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Nat Med. 2015 Feb;21(2):159-65. doi: 10.1038/nm.3760. Epub 2015 Jan 5.

Intestinal FXR agonism promotes adipose tissue browning and reduces obesity and insulin resistance.

Author information

1
Gene Expression Laboratory, Salk Institute for Biological Studies, La Jolla, California, USA.
2
Life Sciences Institute, University of Michigan, Ann Arbor, Michigan, USA.
3
Department of Medicine, University of California San Diego, San Diego, California, USA.
4
Metabolic Signaling, Institute of Bioengineering, School of Life Sciences, Ecole Polytechnique Federale de Lausanne, Switzerland.
5
ChemDiv, Inc., San Diego, California, USA.
6
Storr Liver Unit, Westmead Millennium Institute, Sydney Medical School, University of Sydney, Australia.
7
1] Gene Expression Laboratory, Salk Institute for Biological Studies, La Jolla, California, USA. [2] Howard Hughes Medical Institute, Salk Institute for Biological Studies, La Jolla, California, USA.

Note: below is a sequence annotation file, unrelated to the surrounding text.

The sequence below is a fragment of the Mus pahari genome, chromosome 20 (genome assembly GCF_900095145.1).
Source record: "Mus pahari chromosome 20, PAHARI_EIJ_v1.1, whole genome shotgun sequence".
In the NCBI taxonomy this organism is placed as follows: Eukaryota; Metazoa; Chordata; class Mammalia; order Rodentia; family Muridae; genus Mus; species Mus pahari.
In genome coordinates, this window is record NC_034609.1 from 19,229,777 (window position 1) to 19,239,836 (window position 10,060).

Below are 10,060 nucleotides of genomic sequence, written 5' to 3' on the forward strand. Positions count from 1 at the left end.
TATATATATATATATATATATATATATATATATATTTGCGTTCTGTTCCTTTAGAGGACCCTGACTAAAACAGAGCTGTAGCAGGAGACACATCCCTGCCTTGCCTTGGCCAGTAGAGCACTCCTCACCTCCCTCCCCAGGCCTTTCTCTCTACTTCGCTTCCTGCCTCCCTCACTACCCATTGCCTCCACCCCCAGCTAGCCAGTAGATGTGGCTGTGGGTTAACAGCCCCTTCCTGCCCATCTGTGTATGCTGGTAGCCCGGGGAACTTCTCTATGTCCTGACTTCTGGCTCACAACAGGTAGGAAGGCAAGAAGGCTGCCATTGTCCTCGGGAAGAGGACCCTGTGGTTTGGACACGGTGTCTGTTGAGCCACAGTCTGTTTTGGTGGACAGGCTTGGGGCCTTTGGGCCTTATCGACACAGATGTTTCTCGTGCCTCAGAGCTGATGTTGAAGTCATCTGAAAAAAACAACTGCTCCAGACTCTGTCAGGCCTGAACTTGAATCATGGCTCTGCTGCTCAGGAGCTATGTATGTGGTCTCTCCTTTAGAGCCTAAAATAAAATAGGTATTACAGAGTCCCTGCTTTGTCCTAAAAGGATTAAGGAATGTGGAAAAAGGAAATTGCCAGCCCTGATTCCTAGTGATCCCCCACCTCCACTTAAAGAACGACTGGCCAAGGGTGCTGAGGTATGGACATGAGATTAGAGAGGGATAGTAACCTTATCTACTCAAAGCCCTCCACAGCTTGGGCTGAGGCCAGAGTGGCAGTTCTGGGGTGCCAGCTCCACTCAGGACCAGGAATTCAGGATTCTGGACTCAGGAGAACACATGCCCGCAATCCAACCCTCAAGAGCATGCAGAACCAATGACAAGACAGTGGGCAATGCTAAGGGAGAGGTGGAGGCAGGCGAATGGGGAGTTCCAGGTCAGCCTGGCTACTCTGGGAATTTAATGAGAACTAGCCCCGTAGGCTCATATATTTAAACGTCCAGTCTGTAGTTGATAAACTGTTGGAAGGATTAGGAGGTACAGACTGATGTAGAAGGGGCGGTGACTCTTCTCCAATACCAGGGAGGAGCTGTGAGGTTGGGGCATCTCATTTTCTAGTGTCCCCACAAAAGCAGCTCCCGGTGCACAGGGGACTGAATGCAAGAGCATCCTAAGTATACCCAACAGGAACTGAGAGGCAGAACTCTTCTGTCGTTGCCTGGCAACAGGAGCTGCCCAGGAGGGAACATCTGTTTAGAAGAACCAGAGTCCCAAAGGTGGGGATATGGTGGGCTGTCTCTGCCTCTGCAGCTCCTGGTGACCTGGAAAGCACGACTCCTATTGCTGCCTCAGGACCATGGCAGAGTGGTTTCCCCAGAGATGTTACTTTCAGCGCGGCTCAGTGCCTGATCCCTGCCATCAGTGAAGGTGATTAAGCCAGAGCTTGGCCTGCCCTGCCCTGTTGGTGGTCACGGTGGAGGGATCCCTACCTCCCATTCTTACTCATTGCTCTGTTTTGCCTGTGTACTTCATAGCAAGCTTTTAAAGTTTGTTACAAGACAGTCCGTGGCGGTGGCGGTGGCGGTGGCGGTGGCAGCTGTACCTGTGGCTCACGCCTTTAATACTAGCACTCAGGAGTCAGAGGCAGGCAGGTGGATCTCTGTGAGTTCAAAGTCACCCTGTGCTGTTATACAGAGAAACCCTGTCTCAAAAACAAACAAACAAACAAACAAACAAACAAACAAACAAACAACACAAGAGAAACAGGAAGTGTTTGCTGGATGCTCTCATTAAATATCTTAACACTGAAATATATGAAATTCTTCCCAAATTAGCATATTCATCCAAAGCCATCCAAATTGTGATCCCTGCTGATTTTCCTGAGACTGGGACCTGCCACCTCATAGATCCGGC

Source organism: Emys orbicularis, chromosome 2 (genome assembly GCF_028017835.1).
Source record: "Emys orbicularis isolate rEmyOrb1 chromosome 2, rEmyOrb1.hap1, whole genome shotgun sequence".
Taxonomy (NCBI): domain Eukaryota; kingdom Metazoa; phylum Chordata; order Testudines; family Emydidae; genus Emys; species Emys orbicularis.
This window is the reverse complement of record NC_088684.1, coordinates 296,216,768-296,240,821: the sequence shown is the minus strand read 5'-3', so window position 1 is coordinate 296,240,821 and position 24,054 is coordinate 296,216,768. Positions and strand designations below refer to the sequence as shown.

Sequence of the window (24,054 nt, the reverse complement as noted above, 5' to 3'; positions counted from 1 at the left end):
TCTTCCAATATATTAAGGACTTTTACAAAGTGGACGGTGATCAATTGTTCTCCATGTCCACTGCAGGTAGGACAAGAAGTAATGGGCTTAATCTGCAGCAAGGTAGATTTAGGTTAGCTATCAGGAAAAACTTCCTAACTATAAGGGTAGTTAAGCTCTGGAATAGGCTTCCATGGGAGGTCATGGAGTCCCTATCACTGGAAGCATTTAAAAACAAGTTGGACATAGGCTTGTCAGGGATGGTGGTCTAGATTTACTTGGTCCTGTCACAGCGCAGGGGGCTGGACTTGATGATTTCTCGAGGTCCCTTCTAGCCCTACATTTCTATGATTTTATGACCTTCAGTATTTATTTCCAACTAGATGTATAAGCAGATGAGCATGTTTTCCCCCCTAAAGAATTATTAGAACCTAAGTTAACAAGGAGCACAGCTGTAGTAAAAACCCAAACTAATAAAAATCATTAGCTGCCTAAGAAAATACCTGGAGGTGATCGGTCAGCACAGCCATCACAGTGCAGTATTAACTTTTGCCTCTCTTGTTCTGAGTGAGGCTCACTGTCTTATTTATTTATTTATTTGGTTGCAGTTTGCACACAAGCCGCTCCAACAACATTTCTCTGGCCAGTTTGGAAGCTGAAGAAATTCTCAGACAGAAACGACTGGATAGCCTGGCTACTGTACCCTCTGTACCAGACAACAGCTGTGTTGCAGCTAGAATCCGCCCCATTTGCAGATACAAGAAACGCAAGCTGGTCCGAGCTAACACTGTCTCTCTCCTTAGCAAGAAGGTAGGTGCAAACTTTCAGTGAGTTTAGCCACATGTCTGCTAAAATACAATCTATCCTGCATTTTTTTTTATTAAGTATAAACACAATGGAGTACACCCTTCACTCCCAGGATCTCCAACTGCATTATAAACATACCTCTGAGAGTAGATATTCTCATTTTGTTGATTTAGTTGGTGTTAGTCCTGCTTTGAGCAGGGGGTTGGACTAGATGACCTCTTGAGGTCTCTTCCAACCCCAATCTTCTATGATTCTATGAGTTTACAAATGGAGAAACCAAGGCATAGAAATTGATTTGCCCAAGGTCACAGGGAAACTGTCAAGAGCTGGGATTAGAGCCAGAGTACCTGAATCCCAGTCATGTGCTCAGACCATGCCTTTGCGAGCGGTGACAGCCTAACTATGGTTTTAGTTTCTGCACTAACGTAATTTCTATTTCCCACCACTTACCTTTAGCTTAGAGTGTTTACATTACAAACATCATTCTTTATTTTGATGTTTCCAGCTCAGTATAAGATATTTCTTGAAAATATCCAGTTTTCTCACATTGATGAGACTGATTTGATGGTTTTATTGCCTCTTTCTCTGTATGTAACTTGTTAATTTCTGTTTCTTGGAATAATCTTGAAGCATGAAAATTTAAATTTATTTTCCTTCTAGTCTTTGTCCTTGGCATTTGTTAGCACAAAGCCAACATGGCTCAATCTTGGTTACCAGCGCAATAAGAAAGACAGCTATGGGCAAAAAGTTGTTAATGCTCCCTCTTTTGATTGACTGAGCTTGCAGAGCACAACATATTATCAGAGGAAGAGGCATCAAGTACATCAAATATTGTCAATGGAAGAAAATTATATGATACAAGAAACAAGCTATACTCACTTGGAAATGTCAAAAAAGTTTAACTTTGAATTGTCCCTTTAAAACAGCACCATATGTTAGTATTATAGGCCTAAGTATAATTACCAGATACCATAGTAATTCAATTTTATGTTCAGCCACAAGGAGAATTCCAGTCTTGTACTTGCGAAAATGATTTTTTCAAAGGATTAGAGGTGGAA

Abstract

The systemic expression of the bile acid (BA) sensor farnesoid X receptor (FXR) has led to promising new therapies targeting cholesterol metabolism, triglyceride production, hepatic steatosis and biliary cholestasis. In contrast to systemic therapy, bile acid release during a meal selectively activates intestinal FXR. By mimicking this tissue-selective effect, the gut-restricted FXR agonist fexaramine (Fex) robustly induces enteric fibroblast growth factor 15 (FGF15), leading to alterations in BA composition, but does so without activating FXR target genes in the liver. However, unlike systemic agonism, we find that Fex reduces diet-induced weight gain, body-wide inflammation and hepatic glucose production, while enhancing thermogenesis and browning of white adipose tissue (WAT). These pronounced metabolic improvements suggest tissue-restricted FXR activation as a new approach in the treatment of obesity and metabolic syndrome.

Comment in

PMID:
25559344
PMCID:
PMC4320010
DOI:
10.1038/nm.3760
[Indexed for MEDLINE]
Free PMC Article

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